With its debut design exhibition open now, Hong Kong’s M+ presents an intriguing selection of 120 pieces of 20th and 21st century design, offering a tantalising glimpse of the museum’s impressive wider collection of some 2,500 works.
The initiative is designed to stimulate thinking about how perspectives on design change across time and geographical space. With this in mind, the show neatly sidesteps any expectations of presenting an encyclopaedic range of iconic design, and instead focuses on delivering a tightly edited collection of familiar household items. These include the woven, plastic-covered rattan chairs ubiquitous to homes in 1950s Hong Kong, through to design classics such as Nendo’s 'Cabbage' chair, constructed from recycled, sliced and folded rolls of paper.
According to the M+ lead curator of design and architecture Aric Chen, the compact 310 sq m gallery called for especially close collaboration with Hong Kong-based studio Collective, whose well-lit, intuitive layout opens with 'Histories', a series of spaces examining design across Asia, including Japan’s post-war reconstruction period, post-independence nation-building in India, collectivisation in Mao’s China, and Hong Kong’s manufacturing heyday. The highlight is a masterclass in sculptural simplicity, in the form of a modernist low table and legless chairs designed by Isamu Kenmochi in the late 1960s.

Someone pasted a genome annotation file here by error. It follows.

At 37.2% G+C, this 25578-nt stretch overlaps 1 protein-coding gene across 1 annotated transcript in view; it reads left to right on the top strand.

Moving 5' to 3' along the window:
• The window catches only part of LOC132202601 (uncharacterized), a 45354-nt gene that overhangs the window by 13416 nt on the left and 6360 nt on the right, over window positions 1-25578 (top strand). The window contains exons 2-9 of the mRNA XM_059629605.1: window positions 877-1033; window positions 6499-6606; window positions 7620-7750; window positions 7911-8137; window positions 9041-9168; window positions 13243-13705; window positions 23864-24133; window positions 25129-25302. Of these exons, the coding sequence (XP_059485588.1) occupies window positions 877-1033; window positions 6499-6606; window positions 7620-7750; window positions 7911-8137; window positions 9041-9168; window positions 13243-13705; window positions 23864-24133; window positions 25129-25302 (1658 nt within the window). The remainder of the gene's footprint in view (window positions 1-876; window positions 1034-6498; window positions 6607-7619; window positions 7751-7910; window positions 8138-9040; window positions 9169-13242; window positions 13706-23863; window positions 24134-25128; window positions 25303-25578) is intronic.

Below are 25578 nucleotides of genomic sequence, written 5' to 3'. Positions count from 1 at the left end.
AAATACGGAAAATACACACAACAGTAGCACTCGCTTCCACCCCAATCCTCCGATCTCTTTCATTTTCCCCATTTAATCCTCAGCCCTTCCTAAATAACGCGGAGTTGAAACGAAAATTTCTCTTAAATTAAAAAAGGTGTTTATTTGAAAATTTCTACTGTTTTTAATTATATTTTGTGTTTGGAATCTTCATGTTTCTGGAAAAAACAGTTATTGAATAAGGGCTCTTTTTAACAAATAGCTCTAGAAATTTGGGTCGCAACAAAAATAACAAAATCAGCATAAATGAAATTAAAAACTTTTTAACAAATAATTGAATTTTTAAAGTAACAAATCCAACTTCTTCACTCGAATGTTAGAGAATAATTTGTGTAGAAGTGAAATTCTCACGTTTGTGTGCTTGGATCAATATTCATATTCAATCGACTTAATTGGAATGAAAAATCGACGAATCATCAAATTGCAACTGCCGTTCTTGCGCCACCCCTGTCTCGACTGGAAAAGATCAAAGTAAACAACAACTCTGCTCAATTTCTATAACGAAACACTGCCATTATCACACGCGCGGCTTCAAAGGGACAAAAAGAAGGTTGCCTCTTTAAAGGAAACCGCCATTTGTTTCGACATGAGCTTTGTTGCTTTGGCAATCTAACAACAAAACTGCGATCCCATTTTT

Post-war Japanese design features in the 'Histories' space
The second part of the show, 'Constellations', presents an eclectic mix of more recent works including Kuramata Shiro’s whimsical ‘Miss Blanche’ resin and flowers chair, intriguing ‘Fragments’ vases by Hong Kong-based potters Latitude 22n and a monolithic wardrobe by the Chinese designer Li Naihan, inspired by Rem Koolhaas’ Beijing CCTV Headquarters tower.
‘The show is not about telling you what design is, it is about letting you discover that there is more than one way of seeing the same thing,’ says Chen. The M+ Pavilion is the first permanent space on the West Kowloon site; the main museum building designed by Herzog & de Meuron will open in late 2019.